Since I had some spare time this afternoon, I decided to calculate MFP payments for Iowa based upon an estimated average corn and soybean payment. I took the average yields for corn and soybeans for 2014-2017 (I did not have the 2018 data handy) and plugged in estimated rates for corn and soybeans until I got numbers, that on average were very close to the USDA numbers.
Once I plugged in 4 cents for corn and $1.05 for soybeans I got on average of 26 cents difference between USDA and my numbers. The median difference was only $2.
However, there were 7 counties where the final USDA number was at least $10 lower than my calculated numbers. These counties were as follows:
|County||USDA #||My #||Difference||% Difference|
All of the counties listed are in Northeastern Iowa centered around Dubuque, Iowa.
Again, this is simply taking some yield data and multiplying it by a number to arrive at an estimated amount. I looked at the yield data for these counties to see if there was a wide variability in yields between these counties versus others and I did not see anything that jumped out at me.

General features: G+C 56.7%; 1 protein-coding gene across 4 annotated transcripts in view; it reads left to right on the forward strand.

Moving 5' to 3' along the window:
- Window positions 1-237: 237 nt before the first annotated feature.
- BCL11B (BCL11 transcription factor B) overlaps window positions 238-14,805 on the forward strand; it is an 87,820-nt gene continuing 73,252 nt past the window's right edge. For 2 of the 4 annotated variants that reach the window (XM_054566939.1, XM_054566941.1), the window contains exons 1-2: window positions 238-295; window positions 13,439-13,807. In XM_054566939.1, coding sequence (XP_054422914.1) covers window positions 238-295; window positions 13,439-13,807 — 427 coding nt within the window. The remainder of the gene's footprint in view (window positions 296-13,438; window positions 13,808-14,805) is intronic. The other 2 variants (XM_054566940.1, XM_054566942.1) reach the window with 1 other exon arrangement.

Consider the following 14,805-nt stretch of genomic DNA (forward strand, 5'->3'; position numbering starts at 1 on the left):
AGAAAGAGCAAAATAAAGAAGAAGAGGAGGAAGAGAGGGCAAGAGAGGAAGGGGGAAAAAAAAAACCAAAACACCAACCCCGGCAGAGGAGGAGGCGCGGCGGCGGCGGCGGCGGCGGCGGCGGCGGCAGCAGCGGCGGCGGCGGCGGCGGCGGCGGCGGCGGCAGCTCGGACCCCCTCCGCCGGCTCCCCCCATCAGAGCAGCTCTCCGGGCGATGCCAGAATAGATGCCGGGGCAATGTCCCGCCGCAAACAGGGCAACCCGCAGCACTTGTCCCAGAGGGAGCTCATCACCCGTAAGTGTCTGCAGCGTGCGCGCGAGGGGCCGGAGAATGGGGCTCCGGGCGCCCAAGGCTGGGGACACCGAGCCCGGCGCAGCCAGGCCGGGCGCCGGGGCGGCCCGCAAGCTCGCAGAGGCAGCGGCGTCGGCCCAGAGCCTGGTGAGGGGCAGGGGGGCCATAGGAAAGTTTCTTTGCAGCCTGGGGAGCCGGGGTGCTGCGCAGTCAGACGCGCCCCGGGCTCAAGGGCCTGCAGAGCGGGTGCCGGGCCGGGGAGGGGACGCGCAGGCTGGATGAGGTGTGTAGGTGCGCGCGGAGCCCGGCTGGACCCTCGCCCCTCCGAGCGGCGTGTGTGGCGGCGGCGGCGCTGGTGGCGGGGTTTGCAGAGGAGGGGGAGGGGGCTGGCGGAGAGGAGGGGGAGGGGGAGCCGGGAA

Another solution to this is if these counties have heavy hog concentrations that are being fed corn and beans right off of the farm. Since hogs are being paid $11 per head, USDA may have adjusted these payments downward to account for the extra payment going to those producers. This is conjecture on my part, but could be a very valid reason for the larger differences. I personally know of several good size hog operations in those counties, but I know there are other large hog operations in other counties that did not have a material difference.
This is just one way to calculating the MFP payments. We may never know the actual way they were calculated but this can guide us on those counties where payments are materially different from other neighboring counties.